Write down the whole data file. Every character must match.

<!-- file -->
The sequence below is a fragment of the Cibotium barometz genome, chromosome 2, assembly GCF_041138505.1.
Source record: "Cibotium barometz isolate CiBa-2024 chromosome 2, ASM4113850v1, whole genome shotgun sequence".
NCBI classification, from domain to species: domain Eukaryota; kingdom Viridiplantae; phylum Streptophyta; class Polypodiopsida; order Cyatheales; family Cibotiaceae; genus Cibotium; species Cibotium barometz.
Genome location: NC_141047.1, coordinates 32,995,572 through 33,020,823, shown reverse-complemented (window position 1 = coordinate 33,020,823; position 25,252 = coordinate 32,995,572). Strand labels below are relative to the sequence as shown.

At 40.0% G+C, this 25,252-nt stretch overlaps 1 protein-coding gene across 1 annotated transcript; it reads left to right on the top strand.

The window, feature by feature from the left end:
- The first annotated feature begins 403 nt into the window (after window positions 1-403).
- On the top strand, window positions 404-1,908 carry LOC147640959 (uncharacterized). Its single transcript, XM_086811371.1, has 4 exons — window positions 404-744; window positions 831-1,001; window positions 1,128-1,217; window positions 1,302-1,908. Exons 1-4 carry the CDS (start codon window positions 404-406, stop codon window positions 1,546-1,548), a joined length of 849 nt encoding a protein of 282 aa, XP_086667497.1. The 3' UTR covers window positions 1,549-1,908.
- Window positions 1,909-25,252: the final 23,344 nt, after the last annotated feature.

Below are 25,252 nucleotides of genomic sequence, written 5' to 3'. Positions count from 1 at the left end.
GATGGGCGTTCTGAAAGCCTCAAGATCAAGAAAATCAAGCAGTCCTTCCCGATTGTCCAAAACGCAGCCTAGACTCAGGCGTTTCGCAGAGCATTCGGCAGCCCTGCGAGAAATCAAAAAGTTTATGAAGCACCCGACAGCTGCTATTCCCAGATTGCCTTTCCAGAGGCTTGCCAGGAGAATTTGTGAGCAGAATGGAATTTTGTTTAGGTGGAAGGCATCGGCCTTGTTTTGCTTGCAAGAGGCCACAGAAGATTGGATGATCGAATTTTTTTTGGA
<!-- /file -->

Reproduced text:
The sequence below is a fragment of the Cibotium barometz genome, chromosome 2, assembly GCF_041138505.1.
Source record: "Cibotium barometz isolate CiBa-2024 chromosome 2, ASM4113850v1, whole genome shotgun sequence".
NCBI classification, from domain to species: domain Eukaryota; kingdom Viridiplantae; phylum Streptophyta; class Polypodiopsida; order Cyatheales; family Cibotiaceae; genus Cibotium; species Cibotium barometz.
Genome location: NC_141047.1, coordinates 32,995,572 through 33,020,823, shown reverse-complemented (window position 1 = coordinate 33,020,823; position 25,252 = coordinate 32,995,572). Strand labels below are relative to the sequence as shown.

At 40.0% G+C, this 25,252-nt stretch overlaps 1 protein-coding gene across 1 annotated transcript; it reads left to right on the top strand.

The window, feature by feature from the left end:
- The first annotated feature begins 403 nt into the window (after window positions 1-403).
- On the top strand, window positions 404-1,908 carry LOC147640959 (uncharacterized). Its single transcript, XM_086811371.1, has 4 exons — window positions 404-744; window positions 831-1,001; window positions 1,128-1,217; window positions 1,302-1,908. Exons 1-4 carry the CDS (start codon window positions 404-406, stop codon window positions 1,546-1,548), a joined length of 849 nt encoding a protein of 282 aa, XP_086667497.1. The 3' UTR covers window positions 1,549-1,908.
- Window positions 1,909-25,252: the final 23,344 nt, after the last annotated feature.

Below are 25,252 nucleotides of genomic sequence, written 5' to 3'. Positions count from 1 at the left end.
GATGGGCGTTCTGAAAGCCTCAAGATCAAGAAAATCAAGCAGTCCTTCCCGATTGTCCAAAACGCAGCCTAGACTCAGGCGTTTCGCAGAGCATTCGGCAGCCCTGCGAGAAATCAAAAAGTTTATGAAGCACCCGACAGCTGCTATTCCCAGATTGCCTTTCCAGAGGCTTGCCAGGAGAATTTGTGAGCAGAATGGAATTTTGTTTAGGTGGAAGGCATCGGCCTTGTTTTGCTTGCAAGAGGCCACAGAAGATTGGATGATCGAATTTTTTTTGGA